The rest of the office was highly amused the day I cringed in embarrassment after two men looked up at my window and waved as I snapped yet another picture with my phone.
But, most importantly, we’ve laughed at our (my?) obsession with the blue box across the street.
And I’ve needed those laughs.
My job involves working with people who are already disenfranchised at a time when they are being threatened and marginalized more than ever. The office budget is tight and getting tighter. I have to deal with tough situations and difficult people on a daily basis. And yet, that porta potty has provided several reminders:
- Even though life sometimes stinks, it is sometimes, gloriously comical.
- No matter how our culture divides and labels people, in the end we all have the same, basic needs.
- One of life’s greatest mysteries remains the puzzle of those single shoes left in random places.
- Other people are incredibly interesting when they think no one else is watching.
- Laughter isn’t just the best medicine, it’s the best way to get through life. Finding joy in the mundane, routine, and sometimes difficult challenges of life isn’t optional. It’s an absolute necessity.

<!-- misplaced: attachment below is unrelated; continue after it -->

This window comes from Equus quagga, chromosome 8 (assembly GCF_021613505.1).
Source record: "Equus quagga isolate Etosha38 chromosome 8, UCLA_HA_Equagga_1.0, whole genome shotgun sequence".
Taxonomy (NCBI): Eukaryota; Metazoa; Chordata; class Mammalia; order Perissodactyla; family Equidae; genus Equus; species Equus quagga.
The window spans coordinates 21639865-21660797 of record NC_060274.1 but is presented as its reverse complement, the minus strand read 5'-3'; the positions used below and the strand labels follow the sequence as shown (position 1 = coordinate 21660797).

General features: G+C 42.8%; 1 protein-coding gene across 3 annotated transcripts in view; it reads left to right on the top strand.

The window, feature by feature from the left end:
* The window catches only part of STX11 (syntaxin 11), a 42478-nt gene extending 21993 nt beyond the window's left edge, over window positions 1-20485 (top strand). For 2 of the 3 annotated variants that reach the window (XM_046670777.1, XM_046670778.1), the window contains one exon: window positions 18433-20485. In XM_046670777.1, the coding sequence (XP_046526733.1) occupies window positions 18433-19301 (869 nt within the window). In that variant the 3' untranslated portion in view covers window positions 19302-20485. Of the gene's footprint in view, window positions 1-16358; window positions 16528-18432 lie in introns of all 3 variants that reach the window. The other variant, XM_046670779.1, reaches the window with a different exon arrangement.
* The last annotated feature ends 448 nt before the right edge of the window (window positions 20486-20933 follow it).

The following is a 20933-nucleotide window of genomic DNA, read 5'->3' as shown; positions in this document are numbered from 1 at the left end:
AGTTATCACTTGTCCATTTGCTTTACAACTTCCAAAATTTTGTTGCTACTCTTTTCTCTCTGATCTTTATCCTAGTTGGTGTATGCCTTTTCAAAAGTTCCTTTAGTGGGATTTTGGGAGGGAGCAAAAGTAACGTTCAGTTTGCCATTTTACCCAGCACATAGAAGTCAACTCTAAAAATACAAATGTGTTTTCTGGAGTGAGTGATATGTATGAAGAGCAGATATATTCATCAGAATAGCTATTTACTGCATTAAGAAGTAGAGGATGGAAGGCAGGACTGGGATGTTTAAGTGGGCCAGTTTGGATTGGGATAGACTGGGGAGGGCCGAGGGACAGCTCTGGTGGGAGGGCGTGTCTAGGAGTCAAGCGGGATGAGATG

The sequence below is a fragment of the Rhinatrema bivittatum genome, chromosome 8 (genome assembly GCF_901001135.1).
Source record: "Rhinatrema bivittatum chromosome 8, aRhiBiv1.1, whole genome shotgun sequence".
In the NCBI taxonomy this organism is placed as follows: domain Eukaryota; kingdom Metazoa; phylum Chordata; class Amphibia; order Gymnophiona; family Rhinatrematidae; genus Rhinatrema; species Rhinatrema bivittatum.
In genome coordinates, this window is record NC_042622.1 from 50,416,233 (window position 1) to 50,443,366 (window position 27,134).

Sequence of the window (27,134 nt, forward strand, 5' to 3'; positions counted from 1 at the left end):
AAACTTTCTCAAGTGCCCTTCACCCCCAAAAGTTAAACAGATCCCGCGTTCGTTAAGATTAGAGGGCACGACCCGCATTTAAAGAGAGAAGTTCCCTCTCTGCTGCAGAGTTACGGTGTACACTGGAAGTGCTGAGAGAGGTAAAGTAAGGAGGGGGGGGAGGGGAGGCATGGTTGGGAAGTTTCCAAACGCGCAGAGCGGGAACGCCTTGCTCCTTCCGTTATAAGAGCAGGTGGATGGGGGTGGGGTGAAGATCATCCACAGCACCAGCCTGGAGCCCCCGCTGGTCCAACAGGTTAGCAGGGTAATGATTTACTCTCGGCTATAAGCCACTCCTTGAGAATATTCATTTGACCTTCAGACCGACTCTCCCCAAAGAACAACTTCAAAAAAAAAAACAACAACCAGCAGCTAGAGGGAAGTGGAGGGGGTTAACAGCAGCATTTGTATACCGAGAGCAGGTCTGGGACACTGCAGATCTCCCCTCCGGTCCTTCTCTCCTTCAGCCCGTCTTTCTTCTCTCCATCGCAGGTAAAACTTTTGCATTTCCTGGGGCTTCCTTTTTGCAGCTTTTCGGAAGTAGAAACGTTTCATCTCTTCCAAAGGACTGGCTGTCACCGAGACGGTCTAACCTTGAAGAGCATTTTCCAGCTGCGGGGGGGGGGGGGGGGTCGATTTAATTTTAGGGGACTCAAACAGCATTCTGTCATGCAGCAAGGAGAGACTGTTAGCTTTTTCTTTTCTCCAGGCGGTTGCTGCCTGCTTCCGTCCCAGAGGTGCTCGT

I know the porta potty will soon disappear from my life, but something tells me I’ll find some other source of entertainment. It is, after all, a matter of survival.
Some are significant, and some aren’t. Some have a long-lasting impact on us, and some don’t. And some are memorable, and some are easily forgotten.
The moments that make headlines either tell us about events that will affect us or are intended to engage or entertain us.
But the moments that help shape who we are and who we are becoming are often less dramatic or public. But sometimes they are, and in those rare occasions, they might get a brief nod in the back pages of a newspaper.
Such were the events of last Friday night.
Anyone who attended the Spring Mills High School football on Friday night probably recognized the events had everything a good Hollywood script requires, including an ordinary beginning.